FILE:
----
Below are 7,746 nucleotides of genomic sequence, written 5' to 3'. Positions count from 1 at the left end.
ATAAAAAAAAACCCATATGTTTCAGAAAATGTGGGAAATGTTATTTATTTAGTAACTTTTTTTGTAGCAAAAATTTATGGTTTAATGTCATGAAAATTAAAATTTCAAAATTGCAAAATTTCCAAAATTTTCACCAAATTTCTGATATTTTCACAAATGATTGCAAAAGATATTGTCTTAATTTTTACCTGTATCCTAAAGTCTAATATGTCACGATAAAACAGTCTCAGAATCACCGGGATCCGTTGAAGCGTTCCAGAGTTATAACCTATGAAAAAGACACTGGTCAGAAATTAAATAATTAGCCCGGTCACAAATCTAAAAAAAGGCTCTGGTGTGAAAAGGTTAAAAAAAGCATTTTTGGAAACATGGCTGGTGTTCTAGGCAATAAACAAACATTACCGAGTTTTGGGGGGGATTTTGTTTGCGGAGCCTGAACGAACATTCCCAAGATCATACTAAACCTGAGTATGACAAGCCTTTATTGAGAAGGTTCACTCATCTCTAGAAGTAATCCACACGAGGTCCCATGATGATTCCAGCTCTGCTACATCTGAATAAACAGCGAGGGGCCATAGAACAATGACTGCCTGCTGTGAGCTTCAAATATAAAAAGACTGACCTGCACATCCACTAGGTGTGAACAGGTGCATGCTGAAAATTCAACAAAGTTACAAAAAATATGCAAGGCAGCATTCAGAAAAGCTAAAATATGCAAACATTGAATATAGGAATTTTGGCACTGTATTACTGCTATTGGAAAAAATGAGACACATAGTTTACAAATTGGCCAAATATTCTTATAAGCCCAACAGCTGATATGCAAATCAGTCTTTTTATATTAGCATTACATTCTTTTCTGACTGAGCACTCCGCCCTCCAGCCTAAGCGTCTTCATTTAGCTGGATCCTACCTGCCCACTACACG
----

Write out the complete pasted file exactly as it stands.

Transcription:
Below are 7,746 nucleotides of genomic sequence, written 5' to 3'. Positions count from 1 at the left end.
ATAAAAAAAAACCCATATGTTTCAGAAAATGTGGGAAATGTTATTTATTTAGTAACTTTTTTTGTAGCAAAAATTTATGGTTTAATGTCATGAAAATTAAAATTTCAAAATTGCAAAATTTCCAAAATTTTCACCAAATTTCTGATATTTTCACAAATGATTGCAAAAGATATTGTCTTAATTTTTACCTGTATCCTAAAGTCTAATATGTCACGATAAAACAGTCTCAGAATCACCGGGATCCGTTGAAGCGTTCCAGAGTTATAACCTATGAAAAAGACACTGGTCAGAAATTAAATAATTAGCCCGGTCACAAATCTAAAAAAAGGCTCTGGTGTGAAAAGGTTAAAAAAAGCATTTTTGGAAACATGGCTGGTGTTCTAGGCAATAAACAAACATTACCGAGTTTTGGGGGGGATTTTGTTTGCGGAGCCTGAACGAACATTCCCAAGATCATACTAAACCTGAGTATGACAAGCCTTTATTGAGAAGGTTCACTCATCTCTAGAAGTAATCCACACGAGGTCCCATGATGATTCCAGCTCTGCTACATCTGAATAAACAGCGAGGGGCCATAGAACAATGACTGCCTGCTGTGAGCTTCAAATATAAAAAGACTGACCTGCACATCCACTAGGTGTGAACAGGTGCATGCTGAAAATTCAACAAAGTTACAAAAAATATGCAAGGCAGCATTCAGAAAAGCTAAAATATGCAAACATTGAATATAGGAATTTTGGCACTGTATTACTGCTATTGGAAAAAATGAGACACATAGTTTACAAATTGGCCAAATATTCTTATAAGCCCAACAGCTGATATGCAAATCAGTCTTTTTATATTAGCATTACATTCTTTTCTGACTGAGCACTCCGCCCTCCAGCCTAAGCGTCTTCATTTAGCTGGATCCTACCTGCCCACTACACG